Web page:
Three Chiefs Culture Center

Quick Facts
Saint Ignatius, MT

Gifts/Souvenirs/Books, Historical/Interpretive Information/Exhibits, Information, Information - Ranger/Staff Member Present, Parking - Auto, Parking - Bus/RV, Restroom

Lewis and Clark NHT Visitor Centers and Museums

In the heart of western Montana’s Flathead Indian Reservation is a unique cultural center, the Three Chiefs Cultural Center, formerly named “The People’s Center.” The original building burnt down in an arson fire in September 2020.

After extensive loss and recovery, the center staff chose to “rebrand” the center and display the collections that survived. Owned and operated by the Salish, Kootenai and Pend d’Oreille tribes, the new Three Chiefs Culture Center is temporarily housed in a log building built several years ago for Colonel Doug Allard as his first restaurant. It will continue to be more than a museum; it is a vital, living encounter with Native American culture.

Three Chiefs Culture Center is a place to experience the rich cultures of the Salish, Kootenai and Pend d’Oreille tribes. The traditions of these people have been passed down orally from generation to generation. As their lifestyles change with time and technology, they continue to preserve and protect their heritage, history and culture. Explore the artifacts and exhibits, hear the stories of their people, and participate in cultural activities, traditional arts and crafts, cultural education, Native games and other events. Visit the Center’s Gift Shop which has a beautiful collection of Native arts and Native made crafts.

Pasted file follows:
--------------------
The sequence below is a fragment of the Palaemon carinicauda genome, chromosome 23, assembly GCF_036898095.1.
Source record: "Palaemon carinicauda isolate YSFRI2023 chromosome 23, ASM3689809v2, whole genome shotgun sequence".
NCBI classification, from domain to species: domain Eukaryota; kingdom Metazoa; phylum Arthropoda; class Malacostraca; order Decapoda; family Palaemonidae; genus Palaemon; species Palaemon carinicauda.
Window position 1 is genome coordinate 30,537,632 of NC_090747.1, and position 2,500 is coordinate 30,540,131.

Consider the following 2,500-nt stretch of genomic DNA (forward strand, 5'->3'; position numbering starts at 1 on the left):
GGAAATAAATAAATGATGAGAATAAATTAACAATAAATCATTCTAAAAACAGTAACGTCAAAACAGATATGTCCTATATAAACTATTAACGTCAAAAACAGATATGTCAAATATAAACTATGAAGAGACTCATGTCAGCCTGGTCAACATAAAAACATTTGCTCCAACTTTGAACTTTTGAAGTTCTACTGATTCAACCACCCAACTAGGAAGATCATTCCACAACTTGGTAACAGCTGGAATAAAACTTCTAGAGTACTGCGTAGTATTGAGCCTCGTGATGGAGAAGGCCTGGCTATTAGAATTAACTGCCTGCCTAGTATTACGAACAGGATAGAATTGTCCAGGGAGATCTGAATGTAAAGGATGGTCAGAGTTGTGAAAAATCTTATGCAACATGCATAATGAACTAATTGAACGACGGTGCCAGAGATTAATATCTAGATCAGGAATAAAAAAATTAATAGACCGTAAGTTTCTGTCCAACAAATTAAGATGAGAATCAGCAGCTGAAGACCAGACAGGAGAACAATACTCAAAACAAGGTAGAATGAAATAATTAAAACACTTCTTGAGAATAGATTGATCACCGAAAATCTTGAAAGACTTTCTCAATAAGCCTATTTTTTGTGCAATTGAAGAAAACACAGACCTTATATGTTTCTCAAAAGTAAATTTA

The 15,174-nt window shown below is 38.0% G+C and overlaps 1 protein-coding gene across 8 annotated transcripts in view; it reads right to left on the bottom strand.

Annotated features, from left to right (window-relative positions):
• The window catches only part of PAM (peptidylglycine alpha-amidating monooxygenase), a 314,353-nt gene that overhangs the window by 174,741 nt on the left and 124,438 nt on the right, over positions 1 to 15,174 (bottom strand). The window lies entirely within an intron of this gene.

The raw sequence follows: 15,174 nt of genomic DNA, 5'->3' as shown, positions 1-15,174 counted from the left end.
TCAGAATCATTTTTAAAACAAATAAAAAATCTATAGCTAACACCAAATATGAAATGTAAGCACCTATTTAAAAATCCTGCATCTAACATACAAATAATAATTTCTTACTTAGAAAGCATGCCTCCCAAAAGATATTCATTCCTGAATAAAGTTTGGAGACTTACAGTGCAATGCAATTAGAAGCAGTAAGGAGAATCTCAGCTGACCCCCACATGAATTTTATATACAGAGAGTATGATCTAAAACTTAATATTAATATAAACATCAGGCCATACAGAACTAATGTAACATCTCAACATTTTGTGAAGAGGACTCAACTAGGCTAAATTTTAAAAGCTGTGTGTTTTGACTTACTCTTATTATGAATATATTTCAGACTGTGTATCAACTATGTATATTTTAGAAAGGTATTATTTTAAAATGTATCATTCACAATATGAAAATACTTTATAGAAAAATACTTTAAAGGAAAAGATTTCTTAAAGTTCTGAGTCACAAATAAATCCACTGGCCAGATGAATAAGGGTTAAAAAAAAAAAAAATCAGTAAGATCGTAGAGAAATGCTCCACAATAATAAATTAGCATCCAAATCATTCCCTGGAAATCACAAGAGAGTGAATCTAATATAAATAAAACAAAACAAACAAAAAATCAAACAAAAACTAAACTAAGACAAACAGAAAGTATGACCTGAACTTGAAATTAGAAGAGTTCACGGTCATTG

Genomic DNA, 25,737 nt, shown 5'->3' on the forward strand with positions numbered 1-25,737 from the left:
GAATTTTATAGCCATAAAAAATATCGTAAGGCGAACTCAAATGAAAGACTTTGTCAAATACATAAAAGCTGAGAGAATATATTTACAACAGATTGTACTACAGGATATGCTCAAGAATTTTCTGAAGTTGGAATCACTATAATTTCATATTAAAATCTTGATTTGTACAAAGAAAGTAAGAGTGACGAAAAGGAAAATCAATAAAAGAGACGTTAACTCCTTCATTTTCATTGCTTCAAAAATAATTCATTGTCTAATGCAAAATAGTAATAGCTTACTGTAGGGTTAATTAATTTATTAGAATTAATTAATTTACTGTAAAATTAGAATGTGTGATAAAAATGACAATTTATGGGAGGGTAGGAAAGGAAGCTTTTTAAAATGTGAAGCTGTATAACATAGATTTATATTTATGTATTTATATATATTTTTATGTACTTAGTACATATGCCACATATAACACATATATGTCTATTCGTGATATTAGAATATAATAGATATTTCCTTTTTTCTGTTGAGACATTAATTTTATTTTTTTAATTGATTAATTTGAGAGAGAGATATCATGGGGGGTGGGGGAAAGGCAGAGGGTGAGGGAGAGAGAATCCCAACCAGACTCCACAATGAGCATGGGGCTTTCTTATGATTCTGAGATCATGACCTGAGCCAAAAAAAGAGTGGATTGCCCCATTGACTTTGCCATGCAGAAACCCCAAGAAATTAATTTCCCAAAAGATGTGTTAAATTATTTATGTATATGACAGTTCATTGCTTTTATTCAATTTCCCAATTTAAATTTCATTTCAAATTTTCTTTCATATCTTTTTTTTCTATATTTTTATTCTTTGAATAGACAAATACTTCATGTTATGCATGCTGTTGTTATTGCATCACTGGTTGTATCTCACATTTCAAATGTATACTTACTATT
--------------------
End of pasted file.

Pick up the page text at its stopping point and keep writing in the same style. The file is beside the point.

From 2003 to 2006, the Confederated Salish and Kootenai Tribes were very active in the Lewis and Clark Bicentennial commemoration which shared the tribal perspective of the Expedition. They worked together with the Circle of Tribal Advisors in telling the Native American story. Compiled by the Salish-Pend d’Oreille Culture Committee and the Elders Cultural Advisory Council, the University of Nebraska Press published The Salish People and the Lewis and Clark Expedition. The tribes also created a tribal history pageant, and tribal artisans made thousands of handmade, traditionally tanned leather pouches for the US Mint commemorative Lewis & Clark coin and pouch set.

The Three Chiefs Culture Center illustrates how the Salish, Kootenai and Pend d’Oreille lived before and after the Lewis and Clark Expedition. Today, the Tribes still thrive in their homeland and the Center honors this rich cultural heritage.

“Our elders knew the curves of the hillsides and the lines of the trails as intimately as they knew the curves and lines of their mother’s faces. Today, our grandparents lament that children born on the reservation are like buffalo born behind a fence. Along with our many rights and privileges we bear responsibilities for teaching our children about their birthright.”
— Germaine White (Salish)

Lewis & Clark National Historic Trail

Last updated: June 22, 2021